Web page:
Celebrated American novelist Annie Proulx and Laureate for Irish Fiction Anne Enright are among the writers taking part in the first Iron Mountain Literary Festival in Leitrim in October.
Arising from the John McGahern seminar which ran from 2007 for eight years, the Iron Mountain Literature Festival was established this year, reframed in a wider context involving writers, artists and thinkers from many perspectives.
Anne Enright's novel 'The Green Road' was recently named winner of the Independent Bookshop Week award.
The Man Booker Prize winner opens this new festival and talks to festival director Vincent Woods about writing and her work as Laureate for Irish Fiction.
The festival's sprit is inspired, in part, by Annie Proulx's memoir Bird Cloud whose subtitle – A Memoir of Place – illustrates the curatorial approach with the new festival; an approach which has allowed for a wide-ranging event combining panels, talks and readings which look to ideas central to an exploration of place, home and identity.
As well as reading from her latest book Barkskins, Proulx, who designed and built her own home on 640 acres of Wyoming wetlands, is joined by architect and self build advocate Dominic Stevens to discuss architecture, the environment and the challenges of building a home in the place you love.
Keith Hopper of Oxford University gives a talk on language and landscape in the work of John McGahern and Dermot Healy, and the festival will host the official Irish launch of two new books on Dermot Healy's literary legacy - his Collected Plays and a volume of writings in tribute to the late novelist and playwright.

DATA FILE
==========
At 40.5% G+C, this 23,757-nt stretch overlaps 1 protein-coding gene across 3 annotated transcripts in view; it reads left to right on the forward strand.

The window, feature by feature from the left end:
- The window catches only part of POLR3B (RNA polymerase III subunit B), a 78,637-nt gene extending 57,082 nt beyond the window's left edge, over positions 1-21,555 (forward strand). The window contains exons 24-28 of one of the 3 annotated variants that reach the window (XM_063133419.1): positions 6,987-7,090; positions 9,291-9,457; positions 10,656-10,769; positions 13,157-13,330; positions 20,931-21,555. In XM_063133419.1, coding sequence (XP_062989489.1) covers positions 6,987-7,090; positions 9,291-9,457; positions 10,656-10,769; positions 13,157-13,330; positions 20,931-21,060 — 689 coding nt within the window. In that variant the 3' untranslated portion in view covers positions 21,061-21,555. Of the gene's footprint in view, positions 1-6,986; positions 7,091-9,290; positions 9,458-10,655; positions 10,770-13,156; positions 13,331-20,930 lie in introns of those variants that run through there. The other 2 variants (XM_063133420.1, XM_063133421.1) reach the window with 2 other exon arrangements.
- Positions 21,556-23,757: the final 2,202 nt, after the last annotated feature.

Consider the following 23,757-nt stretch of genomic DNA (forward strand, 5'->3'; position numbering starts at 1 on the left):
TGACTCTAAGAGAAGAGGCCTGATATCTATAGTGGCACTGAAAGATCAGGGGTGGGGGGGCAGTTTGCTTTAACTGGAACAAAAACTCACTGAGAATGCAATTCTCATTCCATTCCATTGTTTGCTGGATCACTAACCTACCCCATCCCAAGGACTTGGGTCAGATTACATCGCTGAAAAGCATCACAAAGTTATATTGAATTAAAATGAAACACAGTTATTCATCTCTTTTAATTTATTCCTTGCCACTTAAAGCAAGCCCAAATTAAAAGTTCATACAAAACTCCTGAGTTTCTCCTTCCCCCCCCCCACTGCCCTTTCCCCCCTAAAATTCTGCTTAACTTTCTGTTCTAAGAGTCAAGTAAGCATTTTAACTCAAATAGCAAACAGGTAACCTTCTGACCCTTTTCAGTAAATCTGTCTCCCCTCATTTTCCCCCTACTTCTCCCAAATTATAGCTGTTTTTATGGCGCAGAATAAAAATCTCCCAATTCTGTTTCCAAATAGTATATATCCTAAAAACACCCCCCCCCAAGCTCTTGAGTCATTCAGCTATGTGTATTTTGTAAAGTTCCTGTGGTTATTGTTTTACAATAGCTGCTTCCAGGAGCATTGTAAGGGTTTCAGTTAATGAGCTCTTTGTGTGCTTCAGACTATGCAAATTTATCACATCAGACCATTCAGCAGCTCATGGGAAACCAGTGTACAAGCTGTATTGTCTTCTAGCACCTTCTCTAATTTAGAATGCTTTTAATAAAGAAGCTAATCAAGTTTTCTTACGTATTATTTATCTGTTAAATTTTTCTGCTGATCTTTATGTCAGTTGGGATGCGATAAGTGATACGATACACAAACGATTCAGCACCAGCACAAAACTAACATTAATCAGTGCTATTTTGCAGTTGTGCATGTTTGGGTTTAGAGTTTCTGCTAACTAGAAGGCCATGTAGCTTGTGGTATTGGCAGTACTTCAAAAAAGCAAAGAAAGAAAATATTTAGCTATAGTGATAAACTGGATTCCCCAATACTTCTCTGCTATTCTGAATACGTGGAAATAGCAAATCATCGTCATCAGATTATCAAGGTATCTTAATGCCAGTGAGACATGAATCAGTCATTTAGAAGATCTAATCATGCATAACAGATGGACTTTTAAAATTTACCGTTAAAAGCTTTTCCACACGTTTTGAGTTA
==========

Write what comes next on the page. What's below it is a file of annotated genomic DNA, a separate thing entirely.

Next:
Fermata, Writing Inspired by Music by Vincent Woods and Eva Bourke was published earlier this year are they are joined at the festival by Brian Leyden who contributed to the book with piper Néillidh Mulligan, singer Mary McPartlan and Tommy Guihen on concert flute.
The name Iron Mountain refers to Sliabh an Iarainn, the rugged mountain which ascends 585 metres from the eastern shore of Lough Allen from where the iron was mined that supposedly went to make Dublin's Ha’penny Bridge.
Archaeologist Sam Moore will talk about the rich mythology and folklore associated with Sliabh an Iarainn and the surrounding region and leads a field trip to some of the features to be found there.
Historian and writer Shane McCorristine explores concepts of the coal mine as a haunted space and discusses the history of premonition in relation to mining accidents in England in the nineteenth century.
Later over the weekend, Shane is joined by Conor McPherson to talk about place, memory, and the role of literature in shaping an understanding of history and human experience.
As part of the programme Leitrim County Council and the Tyrone Guthrie Centre have created and will present the inaugural John McGahern Award to support new writing and to pay tribute to the exceptional contribution of John McGahern to literature, and to Leitrim.
The recipient of the Award will receive a two-week fully resourced residency at the Tyrone Guthrie Centre and a stipend of €500.
The Iron Mountain Literature Festival takes place in The Dock, Carrick-on-Shannon, on October 7 and 8.
The Fee for the festival is €60. This includes all talks, readings and field trip.
For further information and to book tickets phone 071 96 50828 or go to www.ironmountainfestival.ie
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